But your real, fundamental choice concerns sound. It seems like an obvious thing to say, but you should ask yourself what you want headphones for. If it’s simply to withdraw from your surroundings when you’re on a flight or a train or what-have-you, that’s one thing. “Hell”, after all, “is other people”, as the philosopher said - and cocooning yourself in some music is one of the very best ways to pretend they’re not around. If this is a primary purpose, then you should consider active noise-cancellation - when it’s implemented properly, it can make an extraordinary difference to the amount of external sound you hear. And you should most certainly forget the ‘open-backed’ option where on- or over-ear designs are concerned - open-backed headphones generally sound more spacious and expansive, but they leak sound outwards at the same time. And you’ll hardly be able to distract yourself from the people around you if they are staring pointedly at you the entire time.
If your headphones are for enjoying music whilst sitting comfortably at home, though, open-ear headphones should be a strong consideration. And you might want to give some thought to wired headphones in these circumstances, too - wireless connectivity is a brilliant convenience, no doubt, but the integrity of your connection to your music system will be guaranteed by a wired connection.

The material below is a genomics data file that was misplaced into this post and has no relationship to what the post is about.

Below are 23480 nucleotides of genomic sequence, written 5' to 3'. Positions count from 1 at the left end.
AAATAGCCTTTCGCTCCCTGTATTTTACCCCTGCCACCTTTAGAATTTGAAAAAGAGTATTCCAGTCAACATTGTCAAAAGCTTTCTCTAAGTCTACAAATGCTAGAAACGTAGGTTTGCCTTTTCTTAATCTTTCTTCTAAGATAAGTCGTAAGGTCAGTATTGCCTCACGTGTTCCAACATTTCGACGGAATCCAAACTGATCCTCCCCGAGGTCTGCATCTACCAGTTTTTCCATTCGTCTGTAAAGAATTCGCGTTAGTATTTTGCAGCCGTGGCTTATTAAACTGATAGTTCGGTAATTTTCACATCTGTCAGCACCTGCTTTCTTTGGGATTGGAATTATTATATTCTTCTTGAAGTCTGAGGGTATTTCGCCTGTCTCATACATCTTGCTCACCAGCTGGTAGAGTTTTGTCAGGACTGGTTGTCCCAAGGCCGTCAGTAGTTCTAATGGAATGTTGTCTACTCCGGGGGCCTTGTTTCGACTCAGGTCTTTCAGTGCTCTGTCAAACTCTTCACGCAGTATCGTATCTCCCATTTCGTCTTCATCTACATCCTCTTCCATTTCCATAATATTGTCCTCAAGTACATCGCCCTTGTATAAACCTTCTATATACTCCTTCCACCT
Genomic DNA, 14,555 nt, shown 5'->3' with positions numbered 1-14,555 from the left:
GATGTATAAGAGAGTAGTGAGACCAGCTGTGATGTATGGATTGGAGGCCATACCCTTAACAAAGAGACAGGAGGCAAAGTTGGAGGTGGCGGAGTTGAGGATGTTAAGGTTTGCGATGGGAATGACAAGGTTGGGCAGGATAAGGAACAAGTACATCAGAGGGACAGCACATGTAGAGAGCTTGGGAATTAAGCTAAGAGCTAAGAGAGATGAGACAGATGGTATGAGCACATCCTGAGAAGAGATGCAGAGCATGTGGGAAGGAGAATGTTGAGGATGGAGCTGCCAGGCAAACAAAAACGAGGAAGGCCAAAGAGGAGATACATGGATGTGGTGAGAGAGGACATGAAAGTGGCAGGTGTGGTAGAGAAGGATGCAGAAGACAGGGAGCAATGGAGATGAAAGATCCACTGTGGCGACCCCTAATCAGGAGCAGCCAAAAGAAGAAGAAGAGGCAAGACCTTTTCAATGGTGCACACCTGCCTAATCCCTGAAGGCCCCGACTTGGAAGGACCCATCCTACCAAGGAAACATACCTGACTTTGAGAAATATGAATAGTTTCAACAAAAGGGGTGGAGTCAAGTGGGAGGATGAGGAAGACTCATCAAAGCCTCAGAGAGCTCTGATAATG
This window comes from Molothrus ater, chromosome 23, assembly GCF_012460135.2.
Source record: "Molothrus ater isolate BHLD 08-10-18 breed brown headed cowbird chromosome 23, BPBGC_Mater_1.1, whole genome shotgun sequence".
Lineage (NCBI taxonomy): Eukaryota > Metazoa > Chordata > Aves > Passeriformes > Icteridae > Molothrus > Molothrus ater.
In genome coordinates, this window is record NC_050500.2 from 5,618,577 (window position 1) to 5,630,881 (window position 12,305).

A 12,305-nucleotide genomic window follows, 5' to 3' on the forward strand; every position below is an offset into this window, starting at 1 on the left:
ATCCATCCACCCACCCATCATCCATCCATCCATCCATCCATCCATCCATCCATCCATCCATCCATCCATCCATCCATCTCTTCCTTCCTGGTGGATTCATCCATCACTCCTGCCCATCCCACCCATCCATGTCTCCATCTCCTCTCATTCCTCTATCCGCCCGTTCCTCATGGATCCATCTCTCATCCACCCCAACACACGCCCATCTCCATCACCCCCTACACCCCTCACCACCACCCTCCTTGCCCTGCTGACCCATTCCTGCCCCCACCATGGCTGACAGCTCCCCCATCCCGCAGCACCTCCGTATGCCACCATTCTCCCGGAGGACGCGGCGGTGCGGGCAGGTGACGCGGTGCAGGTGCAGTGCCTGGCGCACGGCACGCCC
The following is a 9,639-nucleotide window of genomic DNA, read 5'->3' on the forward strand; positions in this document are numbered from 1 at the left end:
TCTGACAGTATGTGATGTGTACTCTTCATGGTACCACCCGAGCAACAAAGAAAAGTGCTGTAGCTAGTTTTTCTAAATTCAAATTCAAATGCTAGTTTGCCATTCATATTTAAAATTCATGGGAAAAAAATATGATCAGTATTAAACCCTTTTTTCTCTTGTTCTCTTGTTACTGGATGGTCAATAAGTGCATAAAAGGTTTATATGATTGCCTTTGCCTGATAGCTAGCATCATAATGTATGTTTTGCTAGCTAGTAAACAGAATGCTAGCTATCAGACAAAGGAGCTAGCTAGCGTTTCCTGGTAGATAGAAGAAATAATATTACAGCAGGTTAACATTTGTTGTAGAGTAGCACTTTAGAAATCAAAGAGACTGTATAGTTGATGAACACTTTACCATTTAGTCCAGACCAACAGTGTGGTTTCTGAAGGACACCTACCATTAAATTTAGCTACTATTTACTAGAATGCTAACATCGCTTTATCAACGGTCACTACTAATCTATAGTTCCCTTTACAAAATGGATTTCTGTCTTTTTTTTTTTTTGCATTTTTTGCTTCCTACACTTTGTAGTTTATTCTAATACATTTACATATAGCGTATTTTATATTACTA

Chances are, though, you’ll want your headphones to do a bit of everything. And to be very well specified. And to be comfortable to wear, and to deliver pride of ownership. And, last but absolutely not least, to sound great. To be, in fact, the best-sounding headphones your money can buy.
Which is where Bowers & Wilkins comes in.
Bowers & Wilkins isn’t interested in delivering the ‘directly injected into the head’ sound that’s so prevalent among headphones of all types and prices. What Bowers & Wilkins always sets out to achieve with its headphones, whether it’s the over-ear configuration of its sumptuous P9 Signature wired pair or the exhaustively specified new PI7 wireless adaptive noise cancelling earbud, is more subtle and, ultimately, more realistic than that. What Bowers & Wilkins is interested in is replicating the sound of its acclaimed loudspeakers.
The PI7 are, in fact, Bowers & Wilkins’ most recent statement of intent. Here is a pair of discreet, comfortable wireless earbuds with considerable battery life and deeply accomplished active noise-cancellation. Earbuds that can be controlled using a free app, touch-sensitive controls or voice commands. Earbuds with a charging case that can also act as an audio retransmitter, making previously unavailable sources of music compatible with wireless connectivity.
But most of all, the PI7 are headphones that are utterly uncompromised when it comes to sound. They feature a balanced armature plus an oversized dynamic driver in each earbud, along with discrete amplification for each. And they’ve been obsessively tuned to deliver sound that’s not only lavishly detailed, vaultingly dynamic and utterly articulate, but has the space, the refinement and the sheer musicality with which Bowers & Wilkins has long been synonymous.
Yes, you have an awful lot of options when it comes to choosing your next headphones. But if you want uncompromised sound without sacrificing features, or comfort or, yes, pride of ownership, well... you need to choose Bowers & Wilkins.